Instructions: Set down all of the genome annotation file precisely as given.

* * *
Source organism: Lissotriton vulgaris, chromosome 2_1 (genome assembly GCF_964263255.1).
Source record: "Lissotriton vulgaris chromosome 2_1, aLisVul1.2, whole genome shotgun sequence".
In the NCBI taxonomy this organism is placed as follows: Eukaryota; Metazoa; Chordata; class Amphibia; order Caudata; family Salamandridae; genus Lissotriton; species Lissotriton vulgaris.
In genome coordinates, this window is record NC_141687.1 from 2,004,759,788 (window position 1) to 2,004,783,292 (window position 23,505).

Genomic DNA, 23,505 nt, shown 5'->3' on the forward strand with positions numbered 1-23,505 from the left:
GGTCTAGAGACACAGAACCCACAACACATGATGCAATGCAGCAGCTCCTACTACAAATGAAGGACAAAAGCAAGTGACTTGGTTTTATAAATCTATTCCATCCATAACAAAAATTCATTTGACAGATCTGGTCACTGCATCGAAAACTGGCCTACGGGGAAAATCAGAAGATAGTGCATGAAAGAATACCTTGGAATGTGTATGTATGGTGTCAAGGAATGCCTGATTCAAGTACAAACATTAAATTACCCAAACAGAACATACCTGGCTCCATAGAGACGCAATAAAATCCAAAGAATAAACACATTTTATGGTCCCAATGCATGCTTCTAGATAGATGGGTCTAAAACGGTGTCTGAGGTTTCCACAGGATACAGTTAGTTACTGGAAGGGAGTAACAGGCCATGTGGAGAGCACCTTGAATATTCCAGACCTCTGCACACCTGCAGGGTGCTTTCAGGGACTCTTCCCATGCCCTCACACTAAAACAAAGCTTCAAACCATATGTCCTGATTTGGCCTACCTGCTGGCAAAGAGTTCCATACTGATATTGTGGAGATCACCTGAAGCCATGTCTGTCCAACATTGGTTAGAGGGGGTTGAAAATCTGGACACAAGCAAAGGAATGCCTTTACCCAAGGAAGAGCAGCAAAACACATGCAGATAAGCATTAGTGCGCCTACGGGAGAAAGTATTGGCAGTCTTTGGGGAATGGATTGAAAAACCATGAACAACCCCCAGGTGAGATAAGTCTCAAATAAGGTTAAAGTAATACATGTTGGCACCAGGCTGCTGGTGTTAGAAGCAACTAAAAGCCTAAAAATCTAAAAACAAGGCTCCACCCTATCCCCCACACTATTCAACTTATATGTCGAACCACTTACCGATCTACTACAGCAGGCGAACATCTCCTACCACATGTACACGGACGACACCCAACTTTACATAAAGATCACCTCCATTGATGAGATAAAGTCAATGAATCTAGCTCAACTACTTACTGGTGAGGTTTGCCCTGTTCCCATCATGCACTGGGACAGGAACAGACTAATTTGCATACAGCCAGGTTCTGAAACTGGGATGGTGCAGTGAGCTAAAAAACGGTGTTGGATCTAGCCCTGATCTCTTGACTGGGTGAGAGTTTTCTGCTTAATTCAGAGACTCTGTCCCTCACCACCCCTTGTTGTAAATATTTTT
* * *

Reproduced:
Source organism: Lissotriton vulgaris, chromosome 2_1 (genome assembly GCF_964263255.1).
Source record: "Lissotriton vulgaris chromosome 2_1, aLisVul1.2, whole genome shotgun sequence".
In the NCBI taxonomy this organism is placed as follows: Eukaryota; Metazoa; Chordata; class Amphibia; order Caudata; family Salamandridae; genus Lissotriton; species Lissotriton vulgaris.
In genome coordinates, this window is record NC_141687.1 from 2,004,759,788 (window position 1) to 2,004,783,292 (window position 23,505).

Genomic DNA, 23,505 nt, shown 5'->3' on the forward strand with positions numbered 1-23,505 from the left:
GGTCTAGAGACACAGAACCCACAACACATGATGCAATGCAGCAGCTCCTACTACAAATGAAGGACAAAAGCAAGTGACTTGGTTTTATAAATCTATTCCATCCATAACAAAAATTCATTTGACAGATCTGGTCACTGCATCGAAAACTGGCCTACGGGGAAAATCAGAAGATAGTGCATGAAAGAATACCTTGGAATGTGTATGTATGGTGTCAAGGAATGCCTGATTCAAGTACAAACATTAAATTACCCAAACAGAACATACCTGGCTCCATAGAGACGCAATAAAATCCAAAGAATAAACACATTTTATGGTCCCAATGCATGCTTCTAGATAGATGGGTCTAAAACGGTGTCTGAGGTTTCCACAGGATACAGTTAGTTACTGGAAGGGAGTAACAGGCCATGTGGAGAGCACCTTGAATATTCCAGACCTCTGCACACCTGCAGGGTGCTTTCAGGGACTCTTCCCATGCCCTCACACTAAAACAAAGCTTCAAACCATATGTCCTGATTTGGCCTACCTGCTGGCAAAGAGTTCCATACTGATATTGTGGAGATCACCTGAAGCCATGTCTGTCCAACATTGGTTAGAGGGGGTTGAAAATCTGGACACAAGCAAAGGAATGCCTTTACCCAAGGAAGAGCAGCAAAACACATGCAGATAAGCATTAGTGCGCCTACGGGAGAAAGTATTGGCAGTCTTTGGGGAATGGATTGAAAAACCATGAACAACCCCCAGGTGAGATAAGTCTCAAATAAGGTTAAAGTAATACATGTTGGCACCAGGCTGCTGGTGTTAGAAGCAACTAAAAGCCTAAAAATCTAAAAACAAGGCTCCACCCTATCCCCCACACTATTCAACTTATATGTCGAACCACTTACCGATCTACTACAGCAGGCGAACATCTCCTACCACATGTACACGGACGACACCCAACTTTACATAAAGATCACCTCCATTGATGAGATAAAGTCAATGAATCTAGCTCAACTACTTACTGGTGAGGTTTGCCCTGTTCCCATCATGCACTGGGACAGGAACAGACTAATTTGCATACAGCCAGGTTCTGAAACTGGGATGGTGCAGTGAGCTAAAAAACGGTGTTGGATCTAGCCCTGATCTCTTGACTGGGTGAGAGTTTTCTGCTTAATTCAGAGACTCTGTCCCTCACCACCCCTTGTTGTAAATATTTTT